Chapter 4

Sheri Eldridge has shared Chapter 4 of her book Twenty Life Transforming Choices Adoptees Need to Make on her Facebook page.

Find it here.

I like her take on the mixed feelings and things people *shouldn’t* say to adoptees. Not sure I agree with her take on “Moses” or the part about “How can one help an adoptee feel like she belongs?”  To me, both things she mentions are lies.  To each his own, though!

An article on The Primal Wound

(first published Sept 2007)

I have not read the book, The Primal Wound yet (it’s around here somewhere!) – here is an article on the theory behind it:

Quantum Parenting: In Appreciation of The Primal Wound

I found this passage to be particularly true for me:

Throughout our childhoods, although this deep knowing [that our mother is not the woman who carried us in her womb] prods us down deep, telling us that the emperor is naked, we come to embrace, out of our existential survival instinct, the position that the emperor is fully clothed, because that’s what everyone else is saying, everyone upon whom we depend. We gradually become alienated from our own inner knowing, which leads to a hollowness inside, a hollowness that can’t be filled by the noisy details of our lives, our school plays, our swim meets, our slumber parties, and 20 years later, our own kids’ soccer games, our promotions, our exciting plans for the new house, our baby on the way. The hollowness just feels more hollow when none of these blessings can seem to fill us up.

and I loved this:

Dr. Wendy McCord, a therapist specializing in pre- and perinatal issues, suggests that there are things adoptive parents can do to acknowledge and allow an adopted infant’s loss, hurt, and anger, and thereby begin a healing process. [Contact this author for further information.] These are simple, concrete things which, while perhaps challenging of parents’ idealized vision of the adoptive experience, will begin to establish an atmosphere of trust for their child. This trust leads to the kind of intimacy which, more than any piece of paper, decrees them as that child’s “real parents.” For parents who act not out of their own needs and insecurities, but rather out of a truly respectful, supportive commitment to child’s needs, those are real parents. And that is real love.

Being Adopted (the book) – Part 2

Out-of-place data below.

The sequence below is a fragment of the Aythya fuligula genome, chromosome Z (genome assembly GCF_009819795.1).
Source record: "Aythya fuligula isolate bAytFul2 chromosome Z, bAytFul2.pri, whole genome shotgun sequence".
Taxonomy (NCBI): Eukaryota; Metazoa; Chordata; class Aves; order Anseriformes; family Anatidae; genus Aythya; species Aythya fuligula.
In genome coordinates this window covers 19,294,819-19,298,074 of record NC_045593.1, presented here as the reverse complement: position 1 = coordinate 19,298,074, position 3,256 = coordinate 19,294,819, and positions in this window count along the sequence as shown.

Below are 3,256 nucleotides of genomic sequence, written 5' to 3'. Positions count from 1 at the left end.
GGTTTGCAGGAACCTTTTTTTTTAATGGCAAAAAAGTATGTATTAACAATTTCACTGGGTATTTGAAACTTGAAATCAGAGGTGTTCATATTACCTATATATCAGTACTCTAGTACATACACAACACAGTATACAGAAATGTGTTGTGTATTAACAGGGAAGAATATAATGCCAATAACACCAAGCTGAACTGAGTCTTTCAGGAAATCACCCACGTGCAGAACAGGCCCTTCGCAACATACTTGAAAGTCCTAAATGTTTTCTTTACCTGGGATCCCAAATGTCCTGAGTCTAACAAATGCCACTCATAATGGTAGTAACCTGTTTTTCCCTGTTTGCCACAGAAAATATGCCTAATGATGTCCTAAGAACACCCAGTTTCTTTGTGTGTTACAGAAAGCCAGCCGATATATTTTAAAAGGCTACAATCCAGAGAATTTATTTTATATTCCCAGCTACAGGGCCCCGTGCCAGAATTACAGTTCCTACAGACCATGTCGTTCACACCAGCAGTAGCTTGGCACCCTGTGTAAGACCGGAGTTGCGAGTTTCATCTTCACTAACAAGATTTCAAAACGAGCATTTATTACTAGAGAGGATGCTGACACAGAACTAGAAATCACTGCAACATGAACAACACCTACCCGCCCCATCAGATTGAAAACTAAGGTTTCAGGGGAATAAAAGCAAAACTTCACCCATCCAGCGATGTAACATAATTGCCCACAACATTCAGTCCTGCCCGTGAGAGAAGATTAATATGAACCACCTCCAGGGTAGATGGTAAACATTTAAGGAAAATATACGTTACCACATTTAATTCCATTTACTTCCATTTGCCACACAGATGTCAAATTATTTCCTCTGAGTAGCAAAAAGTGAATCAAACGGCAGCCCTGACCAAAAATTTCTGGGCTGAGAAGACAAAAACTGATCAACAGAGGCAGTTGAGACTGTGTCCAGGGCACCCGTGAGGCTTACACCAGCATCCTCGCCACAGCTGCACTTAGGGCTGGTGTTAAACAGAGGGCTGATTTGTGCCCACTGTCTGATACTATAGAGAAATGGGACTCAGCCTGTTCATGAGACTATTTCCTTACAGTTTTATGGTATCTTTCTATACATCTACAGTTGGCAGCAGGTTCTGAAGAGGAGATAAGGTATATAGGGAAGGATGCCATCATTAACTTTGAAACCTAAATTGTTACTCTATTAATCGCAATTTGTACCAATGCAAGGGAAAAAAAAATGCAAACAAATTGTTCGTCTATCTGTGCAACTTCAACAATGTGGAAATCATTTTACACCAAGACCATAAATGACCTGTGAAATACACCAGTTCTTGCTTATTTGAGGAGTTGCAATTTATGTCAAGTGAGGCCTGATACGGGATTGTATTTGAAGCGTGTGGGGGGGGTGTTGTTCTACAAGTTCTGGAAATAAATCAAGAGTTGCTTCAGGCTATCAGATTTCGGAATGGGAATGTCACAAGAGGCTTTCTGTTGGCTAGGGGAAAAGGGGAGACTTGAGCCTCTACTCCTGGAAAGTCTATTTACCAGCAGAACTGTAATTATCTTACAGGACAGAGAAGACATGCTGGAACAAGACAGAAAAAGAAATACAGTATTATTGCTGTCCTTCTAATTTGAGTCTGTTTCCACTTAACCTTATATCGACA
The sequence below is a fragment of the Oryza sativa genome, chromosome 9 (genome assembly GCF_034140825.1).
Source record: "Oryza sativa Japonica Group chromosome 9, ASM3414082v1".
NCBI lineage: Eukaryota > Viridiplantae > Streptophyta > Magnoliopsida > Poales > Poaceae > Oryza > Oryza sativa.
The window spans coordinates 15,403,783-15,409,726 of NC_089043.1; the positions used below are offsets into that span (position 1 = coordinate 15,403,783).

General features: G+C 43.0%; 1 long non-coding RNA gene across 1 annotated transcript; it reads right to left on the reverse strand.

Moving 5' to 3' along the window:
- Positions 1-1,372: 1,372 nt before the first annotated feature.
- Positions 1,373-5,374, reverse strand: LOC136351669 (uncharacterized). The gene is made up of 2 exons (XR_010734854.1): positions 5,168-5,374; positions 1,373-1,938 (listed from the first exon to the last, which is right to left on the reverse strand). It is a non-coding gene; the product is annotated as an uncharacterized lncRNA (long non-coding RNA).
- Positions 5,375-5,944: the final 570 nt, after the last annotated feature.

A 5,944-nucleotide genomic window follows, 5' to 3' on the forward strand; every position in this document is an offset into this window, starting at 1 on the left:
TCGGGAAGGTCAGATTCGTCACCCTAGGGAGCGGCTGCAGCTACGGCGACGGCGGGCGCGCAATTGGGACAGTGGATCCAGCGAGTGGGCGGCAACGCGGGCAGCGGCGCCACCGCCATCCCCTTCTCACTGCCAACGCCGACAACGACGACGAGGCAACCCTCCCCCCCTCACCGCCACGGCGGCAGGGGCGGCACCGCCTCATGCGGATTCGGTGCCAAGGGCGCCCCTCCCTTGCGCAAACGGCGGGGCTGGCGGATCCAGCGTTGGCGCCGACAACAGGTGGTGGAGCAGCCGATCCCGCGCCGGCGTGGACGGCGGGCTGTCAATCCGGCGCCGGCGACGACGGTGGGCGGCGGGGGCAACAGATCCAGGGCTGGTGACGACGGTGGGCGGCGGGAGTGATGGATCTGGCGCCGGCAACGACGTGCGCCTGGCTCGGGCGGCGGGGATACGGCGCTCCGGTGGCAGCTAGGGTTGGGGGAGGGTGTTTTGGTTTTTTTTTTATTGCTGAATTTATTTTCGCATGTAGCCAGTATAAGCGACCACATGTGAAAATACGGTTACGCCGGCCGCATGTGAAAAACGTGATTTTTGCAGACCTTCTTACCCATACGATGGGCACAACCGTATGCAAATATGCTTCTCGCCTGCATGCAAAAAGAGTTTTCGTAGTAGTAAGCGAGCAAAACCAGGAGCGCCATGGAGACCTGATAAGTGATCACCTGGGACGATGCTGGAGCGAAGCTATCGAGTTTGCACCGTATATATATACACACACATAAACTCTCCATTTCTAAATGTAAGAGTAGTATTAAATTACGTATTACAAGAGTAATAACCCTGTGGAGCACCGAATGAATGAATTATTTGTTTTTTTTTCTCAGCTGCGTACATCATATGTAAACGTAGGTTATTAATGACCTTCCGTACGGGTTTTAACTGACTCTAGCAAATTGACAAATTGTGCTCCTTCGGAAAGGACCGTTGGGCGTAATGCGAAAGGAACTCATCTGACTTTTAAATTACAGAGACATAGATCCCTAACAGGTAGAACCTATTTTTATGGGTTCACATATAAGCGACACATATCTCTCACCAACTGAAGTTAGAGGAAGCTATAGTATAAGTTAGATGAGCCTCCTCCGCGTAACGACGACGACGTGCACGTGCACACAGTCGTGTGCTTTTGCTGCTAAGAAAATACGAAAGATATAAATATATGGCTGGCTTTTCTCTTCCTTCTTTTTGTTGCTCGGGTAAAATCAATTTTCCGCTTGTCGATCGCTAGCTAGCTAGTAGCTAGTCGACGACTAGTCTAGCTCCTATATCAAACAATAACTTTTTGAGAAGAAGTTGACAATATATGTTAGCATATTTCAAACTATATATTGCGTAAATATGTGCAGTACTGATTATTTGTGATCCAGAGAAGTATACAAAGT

(first posted Jan 2007)

More on Being Adopted: The Lifelong Search for Self by Brodzinsky, Schechter, and Henig.

The book goes on to talk about intimacy. Intimacy, they say, hinges on a strong sense of identity, which adoptees can often lack. Some people run from relationships to remain “in control” – to leave before they get left. I personally don’t do that. But I *do* doubt dh’s and friends commitment to me – for no good reason, mind you. The only reason I believe my dh is committed to our relationship is his high moral character. He is a prince among men, and he wouldn’t do that. BUT, even as I say that, I keep thinking, “Surely *something* I might do would send him over the edge…or times will change, you’ll see.” Sigh. He deserves a wife with his head on much straighter than mine! LOL

Here’s something else I have a loooong way to go on:

Intimacy requires an ability to trust, to take the chance that your partner will not reject you or your feelings and ideas.(emphasis mine)

Dh will tell you – I rarely put an idea out there without it starting a fight. I say something, then get very defenisve about it. I tend to be a chameleon too – saying, “whatever you want is fine, I don’t care” Even when I really DO care. Especially when I really do care – if it’s a big deal I tend to hide it even more (hide being a relative term, I think it comes out in anxiety and arguments) because if he knew the REAL me, the one who HAS ideas and thoughts and feelings, I think he wouldn’t really like me anymore. I can couch it in all the “dying to self” talk I want – as in “I’m being a good Catholic about this and not caring about what *I* want” but really I do care a whole lot about what I want, and just deny others the benefit of being able to know my true thoughts and feelings. My friends will tell you too – I tend to make friends with “talkers” so I can just nod and smile and ask them questions and not get into what I think/want/feel. Everyone in my book club laughs (good naturedly – these are my best friends) that I am always so quiet there. 🙂 But talking at book club meetings means giving an OPINION that someone else might disagree with. Oh the horrors! LOL

On to parenting…

By the bearing and raising of children, people in a
sense renurture themselves. Parenting provides an opportunity to revisit
old issues in a new context, perhaps to undo the mistakes that have been made by
their own parents as they make decisions about how they will raise thier
children.

I never thought about it this way. I’ve been tending to parent with an underlying “lack” philosophy – how can I give what I never got? When I could be trying harder to give EXACTLY what I never got so that my children can grow up “normal” LOL and I can experience an unconditionally loving relationship – if only from the parent side.

Having children brings up many issues – your lack of a past history is now not only YOUR problem but your children’s problem. With my children seeing so many specialists, do you know how many times in one year I have to say, “I don’t know my children’s family history on my side, I’m adopted.” It gets old. Fast. You also worry about what kind of genetic mix your kids are getting. It’s scary to have a “blank” on one side. It sounds horrible, but I get excited when I figure out that some things are in part DH’s genetic “malfunctionings” and not my own or not only my own – like my oldest’s eye drifting problem. Many of dh’s relatives had the same thing! Ha! I’m not the cause of all problems! 🙂